The Schengen Agreement is a treaty between 26 European countries that enables the free movement of people within their borders. This agreement, which was signed in 1985 and came into effect in 1995, abolished internal borders, allowing for passport-free travel within the Schengen Area.

The Schengen Agreement is named after the town of Schengen in Luxembourg, where the agreement was signed. The treaty was originally signed by five European countries: Belgium, France, Germany, Luxembourg, and the Netherlands. Over the years, more countries have joined the agreement, and it currently includes 22 EU member states and four non-EU countries (Iceland, Liechtenstein, Norway, and Switzerland).

The Schengen Agreement is unique in that it is not an EU treaty but rather a standalone agreement among participating countries. However, the Schengen Area is closely tied to the European Union, as most of its member states are also EU members.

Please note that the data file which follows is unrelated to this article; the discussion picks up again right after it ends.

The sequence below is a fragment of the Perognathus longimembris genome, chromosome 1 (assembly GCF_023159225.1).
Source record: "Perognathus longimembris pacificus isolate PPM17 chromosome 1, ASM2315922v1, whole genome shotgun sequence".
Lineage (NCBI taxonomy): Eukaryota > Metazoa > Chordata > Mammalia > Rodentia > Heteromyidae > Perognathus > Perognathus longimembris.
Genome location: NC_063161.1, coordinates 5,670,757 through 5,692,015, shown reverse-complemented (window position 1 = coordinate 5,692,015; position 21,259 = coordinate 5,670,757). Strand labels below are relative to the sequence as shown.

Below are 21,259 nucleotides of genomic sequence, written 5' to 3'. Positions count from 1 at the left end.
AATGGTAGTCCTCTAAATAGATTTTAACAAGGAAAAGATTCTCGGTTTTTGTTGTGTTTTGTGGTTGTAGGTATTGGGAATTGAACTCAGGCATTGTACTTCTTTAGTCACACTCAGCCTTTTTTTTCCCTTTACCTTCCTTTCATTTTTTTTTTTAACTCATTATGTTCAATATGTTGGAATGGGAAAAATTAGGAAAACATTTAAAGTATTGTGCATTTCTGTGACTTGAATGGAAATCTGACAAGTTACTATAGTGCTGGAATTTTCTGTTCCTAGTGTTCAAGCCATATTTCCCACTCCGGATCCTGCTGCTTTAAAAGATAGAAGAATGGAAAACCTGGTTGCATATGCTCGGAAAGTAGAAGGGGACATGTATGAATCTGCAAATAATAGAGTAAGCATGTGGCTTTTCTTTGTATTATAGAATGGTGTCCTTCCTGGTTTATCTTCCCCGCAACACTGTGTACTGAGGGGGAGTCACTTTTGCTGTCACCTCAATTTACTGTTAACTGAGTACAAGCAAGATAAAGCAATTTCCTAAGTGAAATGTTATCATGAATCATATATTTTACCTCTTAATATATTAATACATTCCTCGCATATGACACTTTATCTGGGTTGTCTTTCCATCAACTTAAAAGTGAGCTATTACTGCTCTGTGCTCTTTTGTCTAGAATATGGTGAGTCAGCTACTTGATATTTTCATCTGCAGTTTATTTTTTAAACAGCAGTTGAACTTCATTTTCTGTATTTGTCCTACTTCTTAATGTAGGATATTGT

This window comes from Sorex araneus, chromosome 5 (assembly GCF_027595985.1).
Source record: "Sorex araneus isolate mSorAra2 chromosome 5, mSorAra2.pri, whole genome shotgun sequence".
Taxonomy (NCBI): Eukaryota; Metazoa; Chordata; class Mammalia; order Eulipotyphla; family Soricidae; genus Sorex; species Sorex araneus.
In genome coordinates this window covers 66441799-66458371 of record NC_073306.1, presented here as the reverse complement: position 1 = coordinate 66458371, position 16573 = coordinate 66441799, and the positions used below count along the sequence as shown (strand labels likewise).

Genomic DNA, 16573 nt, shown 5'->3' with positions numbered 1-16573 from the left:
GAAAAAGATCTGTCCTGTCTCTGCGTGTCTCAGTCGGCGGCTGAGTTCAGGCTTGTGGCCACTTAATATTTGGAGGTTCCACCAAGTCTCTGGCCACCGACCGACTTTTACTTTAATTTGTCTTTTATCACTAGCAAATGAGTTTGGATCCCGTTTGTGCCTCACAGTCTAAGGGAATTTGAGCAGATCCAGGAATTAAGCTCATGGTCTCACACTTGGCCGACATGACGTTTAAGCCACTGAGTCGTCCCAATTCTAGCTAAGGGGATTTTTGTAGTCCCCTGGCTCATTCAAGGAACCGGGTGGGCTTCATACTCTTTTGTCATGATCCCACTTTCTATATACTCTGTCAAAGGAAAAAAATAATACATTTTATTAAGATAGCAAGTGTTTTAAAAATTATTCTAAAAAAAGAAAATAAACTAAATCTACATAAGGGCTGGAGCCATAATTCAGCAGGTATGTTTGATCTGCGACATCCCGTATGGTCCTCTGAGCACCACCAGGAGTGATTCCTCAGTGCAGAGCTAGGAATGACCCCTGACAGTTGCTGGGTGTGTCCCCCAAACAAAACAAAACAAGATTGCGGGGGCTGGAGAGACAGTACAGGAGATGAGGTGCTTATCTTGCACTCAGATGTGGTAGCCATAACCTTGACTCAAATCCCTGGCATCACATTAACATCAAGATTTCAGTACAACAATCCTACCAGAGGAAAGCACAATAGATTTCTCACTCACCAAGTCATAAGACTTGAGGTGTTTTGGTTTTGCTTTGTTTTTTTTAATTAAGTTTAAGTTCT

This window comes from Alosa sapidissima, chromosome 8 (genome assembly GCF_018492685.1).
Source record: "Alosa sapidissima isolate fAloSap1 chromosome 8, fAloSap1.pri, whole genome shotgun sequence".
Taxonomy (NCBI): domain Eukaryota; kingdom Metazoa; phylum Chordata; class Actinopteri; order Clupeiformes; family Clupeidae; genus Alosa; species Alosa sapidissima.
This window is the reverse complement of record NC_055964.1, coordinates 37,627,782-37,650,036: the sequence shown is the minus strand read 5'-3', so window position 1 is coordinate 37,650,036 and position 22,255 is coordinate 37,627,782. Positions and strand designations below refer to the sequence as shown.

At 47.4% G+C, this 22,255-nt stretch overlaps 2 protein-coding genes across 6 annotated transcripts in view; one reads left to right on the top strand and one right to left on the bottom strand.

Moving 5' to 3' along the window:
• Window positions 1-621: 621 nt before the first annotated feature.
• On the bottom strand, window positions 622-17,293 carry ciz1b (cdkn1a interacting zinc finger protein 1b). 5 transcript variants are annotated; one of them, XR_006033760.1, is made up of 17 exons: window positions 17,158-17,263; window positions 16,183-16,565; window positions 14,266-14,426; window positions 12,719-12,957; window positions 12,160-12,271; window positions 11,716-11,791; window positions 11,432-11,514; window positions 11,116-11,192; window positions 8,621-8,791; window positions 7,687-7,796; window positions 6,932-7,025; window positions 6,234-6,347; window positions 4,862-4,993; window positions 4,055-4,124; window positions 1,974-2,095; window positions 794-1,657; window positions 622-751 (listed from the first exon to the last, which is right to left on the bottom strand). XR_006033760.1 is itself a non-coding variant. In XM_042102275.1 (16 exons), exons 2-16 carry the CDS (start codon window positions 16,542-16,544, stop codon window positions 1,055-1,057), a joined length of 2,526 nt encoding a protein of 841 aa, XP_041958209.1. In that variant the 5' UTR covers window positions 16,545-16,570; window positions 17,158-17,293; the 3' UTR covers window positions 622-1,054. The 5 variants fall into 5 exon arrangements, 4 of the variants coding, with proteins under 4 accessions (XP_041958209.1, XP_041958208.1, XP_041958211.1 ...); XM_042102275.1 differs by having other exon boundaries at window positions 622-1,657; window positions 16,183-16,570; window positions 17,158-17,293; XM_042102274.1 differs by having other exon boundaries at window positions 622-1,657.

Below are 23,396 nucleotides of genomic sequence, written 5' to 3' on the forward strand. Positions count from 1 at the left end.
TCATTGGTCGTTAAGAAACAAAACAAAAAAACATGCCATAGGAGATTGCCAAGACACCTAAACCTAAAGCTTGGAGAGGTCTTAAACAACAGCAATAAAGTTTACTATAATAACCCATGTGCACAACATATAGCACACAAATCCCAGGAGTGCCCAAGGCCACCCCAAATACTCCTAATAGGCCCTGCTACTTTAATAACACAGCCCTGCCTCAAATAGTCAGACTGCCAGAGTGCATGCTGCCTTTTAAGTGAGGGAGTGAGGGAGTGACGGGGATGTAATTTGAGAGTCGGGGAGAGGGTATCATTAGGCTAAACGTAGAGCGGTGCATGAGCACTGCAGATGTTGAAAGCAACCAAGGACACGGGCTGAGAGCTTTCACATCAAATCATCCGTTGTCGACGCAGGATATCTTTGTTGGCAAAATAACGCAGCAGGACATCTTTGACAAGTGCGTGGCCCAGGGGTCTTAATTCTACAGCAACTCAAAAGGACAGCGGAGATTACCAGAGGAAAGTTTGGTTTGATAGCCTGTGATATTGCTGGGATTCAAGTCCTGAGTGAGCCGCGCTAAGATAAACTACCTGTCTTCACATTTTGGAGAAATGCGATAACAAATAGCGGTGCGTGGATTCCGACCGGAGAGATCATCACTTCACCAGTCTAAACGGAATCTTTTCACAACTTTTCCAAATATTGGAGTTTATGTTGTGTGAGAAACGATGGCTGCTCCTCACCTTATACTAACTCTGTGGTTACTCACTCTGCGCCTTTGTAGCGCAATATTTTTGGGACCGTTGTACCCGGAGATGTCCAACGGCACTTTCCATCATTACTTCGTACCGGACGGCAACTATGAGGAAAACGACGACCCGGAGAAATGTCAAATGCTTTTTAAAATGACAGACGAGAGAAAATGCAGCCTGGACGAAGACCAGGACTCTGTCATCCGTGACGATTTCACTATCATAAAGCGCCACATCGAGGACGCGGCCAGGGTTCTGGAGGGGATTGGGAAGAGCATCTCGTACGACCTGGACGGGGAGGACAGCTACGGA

The primary goal of the Schengen Agreement is to facilitate the movement of people within the participating countries by eliminating internal borders and streamlining border controls. This has greatly simplified travel within the Schengen Area, making it easier for tourists, students, and workers to move from one country to another.

In addition to free movement, the Schengen Agreement also includes provisions for law enforcement cooperation and visa policy. Participating countries work together to fight cross-border crime and terrorism, and they maintain a shared visa policy for non-EU travelers.

While the Schengen Agreement has greatly facilitated travel and economic activity within the Schengen Area, it has also faced criticism and challenges. The 2015 migration crisis, which saw a large influx of refugees and migrants into Europe, put additional pressure on the Schengen Area and led to the reintroduction of border controls in some countries.

Despite these challenges, the Schengen Agreement remains an important pillar of European integration and cooperation. By enabling the free movement of people and fostering closer ties between participating countries, it has helped to bring Europe closer together and create a more unified, peaceful continent.